Does double vaccination against influenza and COVID-19 provide additional protection against COVID-19?

Does double vaccination against influenza and COVID-19 provide additional protection against COVID-19?

The results of a study suggest that the double vaccination against influenza/COVID-19 increases protection against the severe form of COVID-19.

To remember

  • Double vaccination against influenza and COVID-19 increases protection against SARS-CoV-2 infections, compared to no vaccination.

Why is this important?

  • Encourage series of primary and booster vaccinations against seasonal influenza and COVID-19, highlighting the potential boost in protection against serious SARS-CoV-2 infections.

Principle results

  • 21,387 adults, ages 18 and older, made up the unweighted sample selected to represent 185,251,310 adults in the United States, the weighted sample.
  • Overall, 42.5% of the weighted population received both vaccines, while nearly a quarter of the population (22.4%) was unvaccinated.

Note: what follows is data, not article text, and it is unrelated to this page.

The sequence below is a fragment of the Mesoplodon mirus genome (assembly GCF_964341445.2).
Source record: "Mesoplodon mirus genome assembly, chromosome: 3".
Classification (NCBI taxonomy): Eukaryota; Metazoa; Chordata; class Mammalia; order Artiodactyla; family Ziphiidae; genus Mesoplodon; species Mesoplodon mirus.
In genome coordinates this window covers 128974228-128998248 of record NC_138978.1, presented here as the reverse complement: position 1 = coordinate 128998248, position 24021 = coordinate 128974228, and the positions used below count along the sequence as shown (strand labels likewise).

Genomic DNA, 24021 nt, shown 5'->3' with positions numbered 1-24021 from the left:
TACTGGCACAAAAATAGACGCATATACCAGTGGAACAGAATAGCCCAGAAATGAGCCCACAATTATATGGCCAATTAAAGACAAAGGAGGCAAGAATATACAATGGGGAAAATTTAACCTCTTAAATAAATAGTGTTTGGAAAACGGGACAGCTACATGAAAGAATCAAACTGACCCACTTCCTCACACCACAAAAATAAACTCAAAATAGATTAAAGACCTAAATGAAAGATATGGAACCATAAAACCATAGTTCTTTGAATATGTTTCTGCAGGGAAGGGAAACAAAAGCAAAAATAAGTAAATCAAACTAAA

• 6% of the population received the flu vaccination only; about 30% of the population received the vaccination against COVID-19 only.
  • People who received both vaccines were mostly women aged 65 or older, reported good/poor health and at least 2 comorbidities.
  • Double-vaccinated people had the lowest rate of SARS-CoV-2 infection (11.4%), as multivariate analysis showed that respondents who received the COVID-19 vaccination only or the double vaccination were less likely to report SARS-CoV-2 infection than unvaccinated people.
  • 8.0% of people who reported SARS-CoV-2 infections were asymptomatic, about 35% to 38% had a mild to moderate form, and 19.6% had a severe form.

Methodology

  • A retrospective secondary analysis investigated the association between COVID-19 and seasonal influenza double vaccination status on the one hand and the severity of SARS-CoV-2 infection/COVID-2 symptoms. 19 on the other hand, using data from the 2021 US National Health Interview Survey.
  • Funding: no funding has been communicated.

Limits

  • Self-report and recall bias.
  • Possibility of underestimated associations between vaccination status and COVID-19 due to asymptomatic infections.

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